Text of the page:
by Bob | Alaskans celebrate this sunshine tsunami with an enthusiasm that matches how the rest of the country dives into the winter holiday season. (Video: Downtown Summer Solstice Festival by Anchorage Downtown Partnership, Ltd.
Summer solstice floods Alaska with daylight. But while the longest day of the year may be June 21st, that’s just a technicality. It basically never gets dark from early June to mid-July between Anchorage and the Arctic Ocean, including Fairbanks and all destinations in between. And true night visits for only a couple of hours—think of the wee hours after midnight—from the Kenai Peninsula to parts south, including Kodiak and Southeast Alaska.
Alaskans celebrate this sunshine tsunami with an enthusiasm that matches how the rest of the country dives into the winter holiday season. It can be a fun, energized time with parties, street fairs, live music, adventures and athletic contests. Events, both private and public, will be all over.
06 Alaska Bound: Midnight Sun Fun Run Fairbanks by Gone with the Wynns
Tips for finding Alaska solstice celebrations:
- Check local newspapers, websites and community forums in the week leading up to the Solstice. If traveling outside of towns, swing into roadhouses or local establishments and you might find details for a community picnic or local concert. (Alaskans are super friendly.) Across the state, scores of bars, venues, restaurants, markets and communities regularly hold solstice events, usually on June 21 itself but also on the nearest weekends.
- Locals often gather on solstice night at public beaches, river bars, hiking destinations and other geographic features. In Anchorage, check out the 3,245-foot Flattop Mountain in Chugach State Park. Hundreds of people sometimes make the 1,300-foot climb from the Glen Alps parking lot on the Solstice, with scores spending the night on the state’s most-climbed summit to enjoy a never-ending sunset backlighting a panorama that includes the Anchorage skyline and Denali massif. (Assuming clear weather.)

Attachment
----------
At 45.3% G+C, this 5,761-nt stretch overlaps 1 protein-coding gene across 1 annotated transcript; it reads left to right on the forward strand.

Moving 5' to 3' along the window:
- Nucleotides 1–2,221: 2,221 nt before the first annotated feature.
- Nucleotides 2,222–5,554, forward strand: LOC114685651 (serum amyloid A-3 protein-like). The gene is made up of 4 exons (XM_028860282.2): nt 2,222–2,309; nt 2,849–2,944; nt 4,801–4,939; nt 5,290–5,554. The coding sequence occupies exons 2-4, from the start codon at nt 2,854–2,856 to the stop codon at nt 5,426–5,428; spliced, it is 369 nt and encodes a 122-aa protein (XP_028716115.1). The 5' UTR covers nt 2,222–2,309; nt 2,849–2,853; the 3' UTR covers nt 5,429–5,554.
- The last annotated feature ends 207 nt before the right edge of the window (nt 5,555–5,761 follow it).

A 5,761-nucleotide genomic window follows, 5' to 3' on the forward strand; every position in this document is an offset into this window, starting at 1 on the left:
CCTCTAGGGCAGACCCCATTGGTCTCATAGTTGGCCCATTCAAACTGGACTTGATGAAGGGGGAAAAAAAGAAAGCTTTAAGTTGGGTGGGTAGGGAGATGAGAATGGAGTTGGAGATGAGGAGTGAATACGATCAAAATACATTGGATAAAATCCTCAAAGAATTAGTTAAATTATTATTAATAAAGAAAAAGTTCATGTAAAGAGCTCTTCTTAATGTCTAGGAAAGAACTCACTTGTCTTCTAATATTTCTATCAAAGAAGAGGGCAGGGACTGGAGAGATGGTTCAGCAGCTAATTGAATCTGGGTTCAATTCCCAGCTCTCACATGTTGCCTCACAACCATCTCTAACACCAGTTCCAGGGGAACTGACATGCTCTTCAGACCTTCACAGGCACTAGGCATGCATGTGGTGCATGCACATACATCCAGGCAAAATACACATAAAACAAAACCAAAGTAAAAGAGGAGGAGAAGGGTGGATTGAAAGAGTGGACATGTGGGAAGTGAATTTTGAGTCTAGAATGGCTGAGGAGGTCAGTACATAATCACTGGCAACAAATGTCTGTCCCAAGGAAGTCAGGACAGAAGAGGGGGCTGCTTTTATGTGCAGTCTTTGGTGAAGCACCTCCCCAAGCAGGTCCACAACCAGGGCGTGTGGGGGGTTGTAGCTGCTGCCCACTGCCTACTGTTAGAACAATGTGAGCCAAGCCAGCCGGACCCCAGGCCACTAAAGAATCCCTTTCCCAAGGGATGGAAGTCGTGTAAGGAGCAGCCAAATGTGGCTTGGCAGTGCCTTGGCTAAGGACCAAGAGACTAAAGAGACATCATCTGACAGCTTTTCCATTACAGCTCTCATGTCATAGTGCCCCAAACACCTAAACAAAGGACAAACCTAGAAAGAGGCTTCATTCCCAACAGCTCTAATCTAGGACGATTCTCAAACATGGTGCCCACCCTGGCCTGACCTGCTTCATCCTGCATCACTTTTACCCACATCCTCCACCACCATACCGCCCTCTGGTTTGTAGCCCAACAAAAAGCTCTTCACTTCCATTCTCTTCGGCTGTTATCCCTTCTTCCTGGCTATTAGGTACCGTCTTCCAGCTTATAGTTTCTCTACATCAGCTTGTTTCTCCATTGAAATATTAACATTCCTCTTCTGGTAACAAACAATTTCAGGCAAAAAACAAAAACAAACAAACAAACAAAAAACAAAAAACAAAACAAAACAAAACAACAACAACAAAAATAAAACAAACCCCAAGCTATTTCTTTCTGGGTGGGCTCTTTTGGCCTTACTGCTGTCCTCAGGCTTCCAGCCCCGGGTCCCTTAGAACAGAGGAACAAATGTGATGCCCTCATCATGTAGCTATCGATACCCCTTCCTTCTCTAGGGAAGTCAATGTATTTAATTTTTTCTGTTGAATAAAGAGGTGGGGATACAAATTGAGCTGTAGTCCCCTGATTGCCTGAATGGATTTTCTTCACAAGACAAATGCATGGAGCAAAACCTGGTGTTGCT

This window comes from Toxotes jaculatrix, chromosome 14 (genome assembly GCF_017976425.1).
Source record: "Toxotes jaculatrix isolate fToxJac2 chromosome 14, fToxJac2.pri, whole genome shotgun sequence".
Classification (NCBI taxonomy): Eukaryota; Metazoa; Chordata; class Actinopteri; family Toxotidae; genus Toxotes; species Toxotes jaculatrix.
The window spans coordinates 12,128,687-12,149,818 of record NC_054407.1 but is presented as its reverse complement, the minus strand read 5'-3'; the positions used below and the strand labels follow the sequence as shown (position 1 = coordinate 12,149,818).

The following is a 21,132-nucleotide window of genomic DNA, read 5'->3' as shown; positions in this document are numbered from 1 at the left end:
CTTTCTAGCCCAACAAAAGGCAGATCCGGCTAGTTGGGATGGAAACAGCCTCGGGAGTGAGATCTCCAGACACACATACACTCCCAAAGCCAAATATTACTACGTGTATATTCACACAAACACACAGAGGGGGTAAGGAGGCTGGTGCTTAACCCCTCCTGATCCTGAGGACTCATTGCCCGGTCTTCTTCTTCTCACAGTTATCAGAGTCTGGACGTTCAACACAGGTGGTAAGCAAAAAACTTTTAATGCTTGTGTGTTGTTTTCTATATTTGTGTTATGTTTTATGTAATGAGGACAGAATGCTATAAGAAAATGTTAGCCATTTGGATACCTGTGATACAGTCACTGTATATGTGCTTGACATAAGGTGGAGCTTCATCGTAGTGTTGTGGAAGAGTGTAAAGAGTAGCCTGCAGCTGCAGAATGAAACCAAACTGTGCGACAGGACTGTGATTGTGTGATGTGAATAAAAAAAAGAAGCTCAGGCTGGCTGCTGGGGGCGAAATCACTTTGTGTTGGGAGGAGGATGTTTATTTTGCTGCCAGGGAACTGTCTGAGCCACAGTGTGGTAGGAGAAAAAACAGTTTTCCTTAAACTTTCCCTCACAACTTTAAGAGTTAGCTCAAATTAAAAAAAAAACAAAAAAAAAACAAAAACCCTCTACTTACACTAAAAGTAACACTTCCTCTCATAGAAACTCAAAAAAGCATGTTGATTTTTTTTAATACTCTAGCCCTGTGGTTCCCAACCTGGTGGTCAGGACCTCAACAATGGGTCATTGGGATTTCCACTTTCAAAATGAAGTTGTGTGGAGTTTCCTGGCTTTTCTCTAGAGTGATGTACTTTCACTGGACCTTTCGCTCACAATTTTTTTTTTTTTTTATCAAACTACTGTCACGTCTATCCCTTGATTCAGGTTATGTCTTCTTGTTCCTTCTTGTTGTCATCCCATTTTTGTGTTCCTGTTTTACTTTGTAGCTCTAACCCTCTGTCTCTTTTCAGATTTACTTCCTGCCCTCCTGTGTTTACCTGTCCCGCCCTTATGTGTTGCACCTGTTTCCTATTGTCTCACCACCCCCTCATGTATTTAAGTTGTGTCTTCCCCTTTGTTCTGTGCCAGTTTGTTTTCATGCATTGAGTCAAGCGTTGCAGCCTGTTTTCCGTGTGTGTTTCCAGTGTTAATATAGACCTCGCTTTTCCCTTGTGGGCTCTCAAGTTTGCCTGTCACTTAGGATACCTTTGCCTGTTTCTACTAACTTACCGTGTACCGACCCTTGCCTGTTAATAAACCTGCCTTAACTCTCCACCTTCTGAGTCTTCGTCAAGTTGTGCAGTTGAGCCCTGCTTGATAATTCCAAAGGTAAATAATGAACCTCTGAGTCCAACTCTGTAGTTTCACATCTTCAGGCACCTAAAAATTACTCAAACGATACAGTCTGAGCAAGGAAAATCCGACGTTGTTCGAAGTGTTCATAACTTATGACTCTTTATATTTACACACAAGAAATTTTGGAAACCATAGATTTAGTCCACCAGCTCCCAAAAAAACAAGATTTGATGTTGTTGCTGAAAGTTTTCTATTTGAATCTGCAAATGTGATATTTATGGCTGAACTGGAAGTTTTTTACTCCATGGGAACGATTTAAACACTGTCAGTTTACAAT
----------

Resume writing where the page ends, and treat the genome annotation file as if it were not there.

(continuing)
- It’s not just one day! Think of Alaska Midnight Sun time as a season all its own, extending from the solstice week to the Fourth of July. The amount of daylight and direct sunshine doesn’t change much, and it can feel like a continuous holiday, with raucous Fourth blowouts climaxing the period. It’s the Far North green-season mirror to the December holiday winter solstice season that runs from Hanukkah-Christmas to New Years.
Anchorage: Downtown Summer Solstice Festival
Anchorage’s city center jams with activity between noon and 6 pm near the solstice, usually on the closest Saturday.
The activity centers on the Town Square and Fourth Avenue. Live music and other entertainment, along with food trucks and vendors, a chalk art gallery, petting zoo, bouncy houses, hip hop dance performance, beer gardens. The “Hero Games” with athletic feats and contests are open to all first responders in the military, coast guard, fire and police departments.
When: The 2019 Downtown Summer Solstice Festival will occur on June 22nd from 12noon – 6pm on 4th avenue from C to L Street in Downtown Anchorage! It’s a FREE festival, fun for all ages.
Anchorage: Mayor’s Marathon
In an annual tradition and athletic challenge that draws a respectable number of elite participants from across the country, the city sponsors a solstice-time full marathon on area trails, plus a half marathon, a relay and other events.
The finish line is on the Delaney Park Strip, only a few blocks from the heart of the Summer Solstice Festival. Racers complete the race, and then blend with their fans and supporters into the downtown crowds.